Cowboy Life by George Philip: Queer fellows |

Cowboy Life by George Philip: Queer fellows

In the next few weeks Tri-State Livestock News will share excerpts out of “Cowboy Life,” a compilation of letters George Philips wrote to his children Geordie, Jean and Bob.

“As a young man George Philip emigrated from Scotland to escape a harsh apprenticeship. In 1899, he arrived on the doorstep of his uncle, James (“Scott,”) Philip, patriarch of one of South Dakota’s foremost ranching families. For the next four years, Philip rode as a cowboy for his uncles L-7 cattle outfit during the heyday of the last open range. But the cowboy era was a brief one, and in 1903 Philip turned in his string of horses and hung up his saddle to enter law school in Michigan. Scotty had given his young nephew a herd of cattle to get started but a “smart operator fleeced me out of my herd,” he admitted later and in 1903 he determined to “go to law school and learn how to write a contract so I would never fall pray’ again to a clever operator. With a law degree in hand, he returned to South Dakota to practice in the wide-open.

Queer Fellows

No end of queer individuals appeared on the range, and it is too bad that they should be forgotten simply because there is no on with a facile pen to record them. The incidents of Cy Hiett alone would make plenty of reading without any embellishment of the facts. Indeed, to try and improve on some of Cy’s experiences would be a good deal like trying to pain the rainbow or the sunset.

I knew him well and we were and still are good friends. When sober, as he usually was, he was a hardworking, serious-minded cowboy, intensely loyal to his job and to his employer. When drunk, as he occasionally was, he was the very emblem of irresponsibility, engaging in escapades that would put to shame the best efforts of the romancers. For some years he was Scotty’s foreman. On occasions he would fall from grace, making a holy show of himself and Scotty would fire him. By reason of a strange mental quirk by which Cy Hiett, sober, had no knowledge at all of what was done by Cy Hiett, drunk, the incident of being fired was completely obliterated from his mind with returning sobriety, and the first thing Scotty would know, Cy was back out in the country in charge of the outfit, doing more and better work than anybody, wholly oblivious of the fact that he had been fired.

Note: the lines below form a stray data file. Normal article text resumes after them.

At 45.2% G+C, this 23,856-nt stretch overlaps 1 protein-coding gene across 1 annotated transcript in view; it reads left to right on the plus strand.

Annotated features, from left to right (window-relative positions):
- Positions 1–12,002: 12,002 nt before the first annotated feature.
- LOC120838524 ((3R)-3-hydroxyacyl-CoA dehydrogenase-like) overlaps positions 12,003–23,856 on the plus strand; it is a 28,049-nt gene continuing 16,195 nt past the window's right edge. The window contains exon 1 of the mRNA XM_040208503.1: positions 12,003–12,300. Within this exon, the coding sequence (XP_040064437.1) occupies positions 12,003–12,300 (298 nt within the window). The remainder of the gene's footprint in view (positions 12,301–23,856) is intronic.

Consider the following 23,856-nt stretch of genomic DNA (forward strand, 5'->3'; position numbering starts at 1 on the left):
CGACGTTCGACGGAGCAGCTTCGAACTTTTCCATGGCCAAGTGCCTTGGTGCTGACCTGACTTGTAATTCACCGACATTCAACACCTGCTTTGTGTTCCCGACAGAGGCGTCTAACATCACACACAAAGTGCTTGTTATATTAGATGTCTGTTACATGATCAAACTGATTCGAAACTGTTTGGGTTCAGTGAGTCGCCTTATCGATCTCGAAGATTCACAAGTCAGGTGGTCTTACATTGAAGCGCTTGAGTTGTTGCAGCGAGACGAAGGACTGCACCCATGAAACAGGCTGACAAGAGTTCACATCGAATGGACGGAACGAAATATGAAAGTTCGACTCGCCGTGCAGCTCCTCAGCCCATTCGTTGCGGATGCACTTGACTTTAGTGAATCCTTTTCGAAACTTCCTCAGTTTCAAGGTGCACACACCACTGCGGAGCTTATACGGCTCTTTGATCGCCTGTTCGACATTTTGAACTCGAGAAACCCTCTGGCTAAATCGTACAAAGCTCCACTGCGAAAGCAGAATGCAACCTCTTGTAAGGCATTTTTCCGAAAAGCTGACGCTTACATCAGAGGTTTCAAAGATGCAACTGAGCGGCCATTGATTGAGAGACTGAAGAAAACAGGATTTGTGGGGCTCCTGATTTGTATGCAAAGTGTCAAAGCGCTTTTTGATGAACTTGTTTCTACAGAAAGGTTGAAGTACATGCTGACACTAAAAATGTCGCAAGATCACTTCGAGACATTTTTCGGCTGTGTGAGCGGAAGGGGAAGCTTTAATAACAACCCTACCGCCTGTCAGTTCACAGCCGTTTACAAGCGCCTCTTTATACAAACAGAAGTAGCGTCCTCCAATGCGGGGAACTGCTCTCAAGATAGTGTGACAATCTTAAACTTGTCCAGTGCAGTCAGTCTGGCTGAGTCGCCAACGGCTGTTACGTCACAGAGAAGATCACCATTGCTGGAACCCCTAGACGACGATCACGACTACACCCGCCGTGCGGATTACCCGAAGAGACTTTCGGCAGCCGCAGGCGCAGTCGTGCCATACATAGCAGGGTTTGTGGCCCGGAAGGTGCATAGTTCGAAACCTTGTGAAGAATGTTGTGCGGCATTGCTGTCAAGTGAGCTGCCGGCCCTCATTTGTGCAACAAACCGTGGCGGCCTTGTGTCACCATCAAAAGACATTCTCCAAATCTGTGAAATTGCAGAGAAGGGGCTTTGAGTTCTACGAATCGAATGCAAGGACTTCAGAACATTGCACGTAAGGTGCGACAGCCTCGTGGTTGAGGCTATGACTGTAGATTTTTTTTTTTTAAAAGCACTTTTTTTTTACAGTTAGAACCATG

There is a well-authenticated story on Cy, which happened at a time when I was not with the outfit. “The wagon,” which was the usual name applied to a cow outfit, was moving into Fort Pierre in the fall, with a beef shipment. When they reached Frozenman Creek, where a large dam had been built by the Northwestern Railway for the accommodation of shippers, at about the point where the road crossing at the town of Hayes now is, camp was made for the night. There was a post office and store called Hayes a couple of miles farther down the creek to the old deadwood trial crossing. Will Hopkins ran the store and it is of interest that he still has a store at Hayes.